3 things you should know about aquaculture, Moon samples, and artificial intelligence

Share
13 m
Media

Meet Renée-Claude Goulet, Cassandra Marion, and Michelle Campbell Mekarski.

They are Ingenium’s science advisors, providing expert scientific advice on key subjects relating to the Canada Agriculture and Food Museum, the Canada Aviation and Space Museum, and the Canada Science and Technology Museum. 

In this colourful monthly blog series, Ingenium’s science advisors offer up three quirky nuggets related to their areas of expertise. For the January edition, they provide context around the latest developments in aquaculture, Chang’e-5’s samples from the Moon, and how artificial intelligence is helping scientists to understand the behavior of proteins in the bodies of all living things.

A hand holding a knife, carefully slicing a salmon filet.

Farmed salmon is available fresh year-round, whereas wild-caught salmon is in season mid-June to early September. 

Why your Atlantic salmon isn't caught from the Atlantic Ocean

Have you ever eaten farmed fish? If you eat Atlantic salmon, you definitely have. 

All Atlantic salmon found in the grocery store is the product of aquaculture — the practice of growing fin fish, shellfish, and marine algae (such as kelp) for food. Turns out there are few Atlantic salmon left in the wild, and wild salmon populations in general are struggling. 

Environmental degradation, industrial activity, and mismanagement of fisheries have contributed to plummeting Atlantic salmon populations. In 1984, faced with the reality that this valuable species could become extinct if nothing was done, the Canadian government shut down commercial fishing of salmon on the east coast. Now there are great efforts in place to try to understand, preserve, and restore their populations. 

Aquaculture is a relatively new way of producing food in Canada. With the advent of new technologies and a growing understanding of how to raise marine species in captivity, aquaculture became commercially viable in the 1980s. Not all fish species are a good fit for growing in captivity, but at that time, Atlantic salmon fit the bill and helped to propel the industry. Today, aquaculture is becoming an important way to help meet our demands for seafood, while moving away from fishing our wild populations. 

Until Atlantic salmon was farmed, it was not very common to find fresh salmon in grocery stores in inland Canada. Now it seems to be a staple. Salmon is the main product of aquaculture in Canada, accounting for 70 percent of our nation’s total annual production. And you guessed it, the large majority of it is Atlantic salmon — but there are also Coho and Chinook salmon, which are species from the Pacific Ocean. You can still buy wild-caught salmon; for example, canned salmon is typically Coho, Chinook, Sockeye, Pink or Chum salmon, all are species from the Pacific Ocean, caught from west-coast fisheries.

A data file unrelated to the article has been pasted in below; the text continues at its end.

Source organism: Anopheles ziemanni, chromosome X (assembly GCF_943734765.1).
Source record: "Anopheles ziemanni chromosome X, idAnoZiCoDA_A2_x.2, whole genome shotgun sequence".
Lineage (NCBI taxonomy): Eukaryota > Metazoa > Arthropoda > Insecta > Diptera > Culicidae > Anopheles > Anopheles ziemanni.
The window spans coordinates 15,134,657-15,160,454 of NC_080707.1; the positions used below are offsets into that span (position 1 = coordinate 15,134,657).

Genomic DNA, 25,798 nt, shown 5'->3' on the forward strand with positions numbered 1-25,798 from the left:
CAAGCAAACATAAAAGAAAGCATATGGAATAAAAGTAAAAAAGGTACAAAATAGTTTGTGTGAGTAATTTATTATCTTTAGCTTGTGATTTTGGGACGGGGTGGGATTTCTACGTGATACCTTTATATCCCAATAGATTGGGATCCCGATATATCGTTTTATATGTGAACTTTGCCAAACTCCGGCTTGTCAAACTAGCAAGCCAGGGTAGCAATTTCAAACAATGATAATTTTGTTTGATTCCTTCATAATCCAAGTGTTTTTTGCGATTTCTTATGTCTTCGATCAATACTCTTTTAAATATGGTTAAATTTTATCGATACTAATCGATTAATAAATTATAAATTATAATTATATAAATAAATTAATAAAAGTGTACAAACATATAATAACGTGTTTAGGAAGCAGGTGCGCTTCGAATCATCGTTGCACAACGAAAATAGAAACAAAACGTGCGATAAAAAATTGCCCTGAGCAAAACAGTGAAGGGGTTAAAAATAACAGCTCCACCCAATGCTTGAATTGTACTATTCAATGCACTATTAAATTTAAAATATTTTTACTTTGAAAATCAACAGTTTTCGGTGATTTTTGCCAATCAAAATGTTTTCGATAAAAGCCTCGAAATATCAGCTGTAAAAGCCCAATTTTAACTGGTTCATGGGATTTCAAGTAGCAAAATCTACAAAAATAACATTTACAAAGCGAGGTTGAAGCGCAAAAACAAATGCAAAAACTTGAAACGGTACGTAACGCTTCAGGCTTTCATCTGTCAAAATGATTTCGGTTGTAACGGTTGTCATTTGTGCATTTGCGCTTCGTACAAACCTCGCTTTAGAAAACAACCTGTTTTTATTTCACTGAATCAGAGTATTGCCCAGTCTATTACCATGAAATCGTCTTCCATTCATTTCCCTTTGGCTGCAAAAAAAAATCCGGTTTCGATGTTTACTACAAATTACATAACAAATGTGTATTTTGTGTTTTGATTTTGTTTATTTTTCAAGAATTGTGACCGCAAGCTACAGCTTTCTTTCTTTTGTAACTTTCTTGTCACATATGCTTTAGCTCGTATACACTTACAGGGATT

While aquaculture is not without its own issues, there is reason to be optimistic. Science and innovation are leading the way to a future where we can produce food by farming in the water — in the ocean and on land — in sustainable ways, instead of relying on harvesting wild populations which already face great pressure from environmental change and human activity. 

By: Renée-Claude Goulet

A texturally detailed image of the northwest region of the Moon’s nearside, depicted against the black background of space.

The NW nearside of the Moon, with the round Mare Imbrium in the centre. Chang’e-5 landed in the irregularly-shaped dark region to the left, Oceanus Procellarum, the Sea of Storms. 

Mission accomplished: New samples from the Moon! 

At the end of 2020, the Chinese National Space Administration ran a 23-day robotic mission to the Moon. Chang’e-5 successfully orbited the Moon, landed on the surface, drilled and scooped about 2 kg of rock and soil, and returned the material to Earth for study. This marks the first lunar sample return mission in 44 years, and lunar scientists across the globe are ecstatic. 

In 1969, the American Apollo 11 astronauts were the first to walk on the Moon, and return lunar samples. NASA last returned samples from the Apollo 17 mission, in 1972. The Soviet Union’s Luna 24 lander was the last to successfully return samples in 1976. China is now the third nation to accomplish this feat. For context, the combined weight of all known lunar material on Earth, including returned samples from the Apollo and Luna missions, and lunar meteorites, totals 791.3 kg. That amount, however, is hardly representative of the entire surface of the Moon.  

Chang’e-5’s goal was to collect samples near the volcanic complex, Mons Rümker, within the largest of the lunar maria, Oceanus Procellarum. Maria are the dark plains on the Moon’s nearside, once massive seas of basaltic lava erupted from ancient volcanoes. Scientists believe that the last of these eruptions formed the youngest rocks on the Moon, approximately 1.5-2 billion years ago. This time period represents a gap in our knowledge of the Moon’s history, as the youngest samples currently held in collections are 3 billion years old, while the oldest are nearly as old as the Moon itself at 4.5 billion years old. Interestingly, it also represents the time when multicellular life on Earth evolved. These samples will help to better calibrate the ages of the lunar surface, and understand the history of lunar volcanism.